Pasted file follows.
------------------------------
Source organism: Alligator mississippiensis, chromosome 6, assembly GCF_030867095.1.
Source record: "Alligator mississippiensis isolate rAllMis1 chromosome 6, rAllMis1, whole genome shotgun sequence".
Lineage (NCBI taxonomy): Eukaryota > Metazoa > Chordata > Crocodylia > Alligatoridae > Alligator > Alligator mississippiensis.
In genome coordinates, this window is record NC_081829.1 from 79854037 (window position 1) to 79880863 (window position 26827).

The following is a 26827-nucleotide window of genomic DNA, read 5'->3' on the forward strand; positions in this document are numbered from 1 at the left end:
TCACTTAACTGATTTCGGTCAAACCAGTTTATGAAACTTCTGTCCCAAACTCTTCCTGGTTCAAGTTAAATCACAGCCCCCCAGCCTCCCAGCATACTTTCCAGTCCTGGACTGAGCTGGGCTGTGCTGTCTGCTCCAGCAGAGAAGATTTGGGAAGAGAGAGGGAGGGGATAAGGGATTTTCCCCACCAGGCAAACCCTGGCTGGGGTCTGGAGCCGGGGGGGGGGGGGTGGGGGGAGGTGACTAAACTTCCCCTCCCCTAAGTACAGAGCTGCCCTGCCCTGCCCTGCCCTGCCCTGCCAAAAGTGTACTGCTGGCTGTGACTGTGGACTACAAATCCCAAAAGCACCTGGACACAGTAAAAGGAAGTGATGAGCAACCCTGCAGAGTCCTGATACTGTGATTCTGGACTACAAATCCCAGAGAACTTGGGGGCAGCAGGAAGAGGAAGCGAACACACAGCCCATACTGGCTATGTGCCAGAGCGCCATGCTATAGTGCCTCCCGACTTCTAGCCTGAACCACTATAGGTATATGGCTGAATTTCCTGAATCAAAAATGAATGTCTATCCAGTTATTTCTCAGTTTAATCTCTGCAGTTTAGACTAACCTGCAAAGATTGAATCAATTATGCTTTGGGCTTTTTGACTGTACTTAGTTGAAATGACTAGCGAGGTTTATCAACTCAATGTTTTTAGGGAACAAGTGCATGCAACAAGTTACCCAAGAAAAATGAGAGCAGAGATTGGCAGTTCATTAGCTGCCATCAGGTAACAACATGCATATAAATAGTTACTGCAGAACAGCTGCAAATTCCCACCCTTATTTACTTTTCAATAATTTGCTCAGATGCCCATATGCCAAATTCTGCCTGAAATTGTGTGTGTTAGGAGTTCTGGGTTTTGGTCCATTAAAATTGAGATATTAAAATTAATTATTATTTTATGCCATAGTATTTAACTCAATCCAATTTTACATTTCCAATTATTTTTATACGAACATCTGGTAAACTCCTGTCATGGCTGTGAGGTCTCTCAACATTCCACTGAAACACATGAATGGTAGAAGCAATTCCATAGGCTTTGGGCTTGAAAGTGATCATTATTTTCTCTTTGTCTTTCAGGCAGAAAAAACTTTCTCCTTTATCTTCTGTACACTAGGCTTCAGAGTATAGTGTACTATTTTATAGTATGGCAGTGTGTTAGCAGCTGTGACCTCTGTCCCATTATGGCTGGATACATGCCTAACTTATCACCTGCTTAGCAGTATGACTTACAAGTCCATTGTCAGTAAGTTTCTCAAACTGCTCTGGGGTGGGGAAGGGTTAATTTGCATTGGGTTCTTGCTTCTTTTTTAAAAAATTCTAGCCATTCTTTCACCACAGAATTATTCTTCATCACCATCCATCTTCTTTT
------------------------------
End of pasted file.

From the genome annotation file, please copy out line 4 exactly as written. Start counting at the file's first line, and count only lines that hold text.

In genome coordinates, this window is record NC_081829.1 from 79854037 (window position 1) to 79880863 (window position 26827).